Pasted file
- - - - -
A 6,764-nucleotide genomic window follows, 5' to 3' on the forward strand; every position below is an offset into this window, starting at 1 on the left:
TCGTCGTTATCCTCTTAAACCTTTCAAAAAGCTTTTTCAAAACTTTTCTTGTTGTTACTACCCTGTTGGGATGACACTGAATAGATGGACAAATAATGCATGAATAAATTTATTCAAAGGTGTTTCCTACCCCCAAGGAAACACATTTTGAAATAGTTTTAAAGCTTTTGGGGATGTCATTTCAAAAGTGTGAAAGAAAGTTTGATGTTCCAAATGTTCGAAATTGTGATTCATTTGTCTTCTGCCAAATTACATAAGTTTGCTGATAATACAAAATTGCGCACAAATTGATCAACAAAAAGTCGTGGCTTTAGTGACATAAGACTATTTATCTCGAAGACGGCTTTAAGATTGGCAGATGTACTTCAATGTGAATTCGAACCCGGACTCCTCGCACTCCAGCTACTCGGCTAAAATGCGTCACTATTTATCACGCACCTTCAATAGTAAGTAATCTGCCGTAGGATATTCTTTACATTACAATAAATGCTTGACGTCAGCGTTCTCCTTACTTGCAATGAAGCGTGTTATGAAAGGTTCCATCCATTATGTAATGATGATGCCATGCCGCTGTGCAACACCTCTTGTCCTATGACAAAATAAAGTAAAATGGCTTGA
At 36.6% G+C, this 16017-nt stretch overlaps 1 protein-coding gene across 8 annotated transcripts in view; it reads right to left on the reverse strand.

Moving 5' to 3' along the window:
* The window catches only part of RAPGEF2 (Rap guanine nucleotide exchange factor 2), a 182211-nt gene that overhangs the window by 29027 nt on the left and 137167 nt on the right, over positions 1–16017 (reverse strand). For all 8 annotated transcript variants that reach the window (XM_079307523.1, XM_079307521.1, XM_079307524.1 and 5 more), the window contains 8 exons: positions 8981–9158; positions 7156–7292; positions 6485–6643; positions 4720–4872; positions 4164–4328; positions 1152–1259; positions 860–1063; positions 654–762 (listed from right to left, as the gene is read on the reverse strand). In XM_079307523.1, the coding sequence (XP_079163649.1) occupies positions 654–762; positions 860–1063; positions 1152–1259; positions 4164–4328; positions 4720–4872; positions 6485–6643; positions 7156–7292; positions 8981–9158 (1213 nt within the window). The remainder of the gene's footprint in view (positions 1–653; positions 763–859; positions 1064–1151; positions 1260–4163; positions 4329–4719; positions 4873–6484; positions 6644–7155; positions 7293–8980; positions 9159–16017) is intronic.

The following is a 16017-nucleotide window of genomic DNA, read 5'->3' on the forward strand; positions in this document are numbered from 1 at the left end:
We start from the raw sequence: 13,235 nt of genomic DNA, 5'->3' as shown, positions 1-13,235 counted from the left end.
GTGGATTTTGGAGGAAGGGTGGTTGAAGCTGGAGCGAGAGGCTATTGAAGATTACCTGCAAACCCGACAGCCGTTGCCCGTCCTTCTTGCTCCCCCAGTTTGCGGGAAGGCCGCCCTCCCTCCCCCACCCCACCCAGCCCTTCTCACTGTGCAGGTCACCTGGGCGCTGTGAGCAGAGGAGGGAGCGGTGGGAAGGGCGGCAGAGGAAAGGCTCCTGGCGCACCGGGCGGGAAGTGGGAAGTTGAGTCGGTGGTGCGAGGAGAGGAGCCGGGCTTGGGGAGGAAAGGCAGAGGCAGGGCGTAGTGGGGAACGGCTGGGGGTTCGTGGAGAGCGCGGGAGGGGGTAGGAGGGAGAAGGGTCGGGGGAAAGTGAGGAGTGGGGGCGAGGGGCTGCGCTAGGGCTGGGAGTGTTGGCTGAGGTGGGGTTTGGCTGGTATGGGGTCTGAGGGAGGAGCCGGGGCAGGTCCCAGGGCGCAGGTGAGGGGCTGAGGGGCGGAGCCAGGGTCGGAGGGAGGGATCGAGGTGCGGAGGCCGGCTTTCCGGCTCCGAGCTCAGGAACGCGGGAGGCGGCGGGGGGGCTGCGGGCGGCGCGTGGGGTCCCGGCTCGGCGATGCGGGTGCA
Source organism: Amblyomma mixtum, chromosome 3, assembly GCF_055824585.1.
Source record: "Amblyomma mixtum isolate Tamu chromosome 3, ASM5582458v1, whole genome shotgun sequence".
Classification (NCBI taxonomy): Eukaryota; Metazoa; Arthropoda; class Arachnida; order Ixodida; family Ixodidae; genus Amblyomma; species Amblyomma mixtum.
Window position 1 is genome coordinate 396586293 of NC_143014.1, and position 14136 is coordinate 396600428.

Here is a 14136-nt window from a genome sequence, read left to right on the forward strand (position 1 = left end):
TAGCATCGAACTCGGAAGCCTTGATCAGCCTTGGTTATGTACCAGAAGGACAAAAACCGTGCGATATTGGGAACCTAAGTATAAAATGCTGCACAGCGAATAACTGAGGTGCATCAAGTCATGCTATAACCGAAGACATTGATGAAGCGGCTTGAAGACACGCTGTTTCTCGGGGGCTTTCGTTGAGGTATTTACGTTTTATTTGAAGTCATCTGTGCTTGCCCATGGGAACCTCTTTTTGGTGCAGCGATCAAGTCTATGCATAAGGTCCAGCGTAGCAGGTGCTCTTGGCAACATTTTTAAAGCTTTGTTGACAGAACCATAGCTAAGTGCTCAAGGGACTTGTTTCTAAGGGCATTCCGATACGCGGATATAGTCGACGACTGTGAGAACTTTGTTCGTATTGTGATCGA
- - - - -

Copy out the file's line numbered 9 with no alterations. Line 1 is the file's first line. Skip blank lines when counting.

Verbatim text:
Source organism: Amblyomma mixtum, chromosome 3, assembly GCF_055824585.1.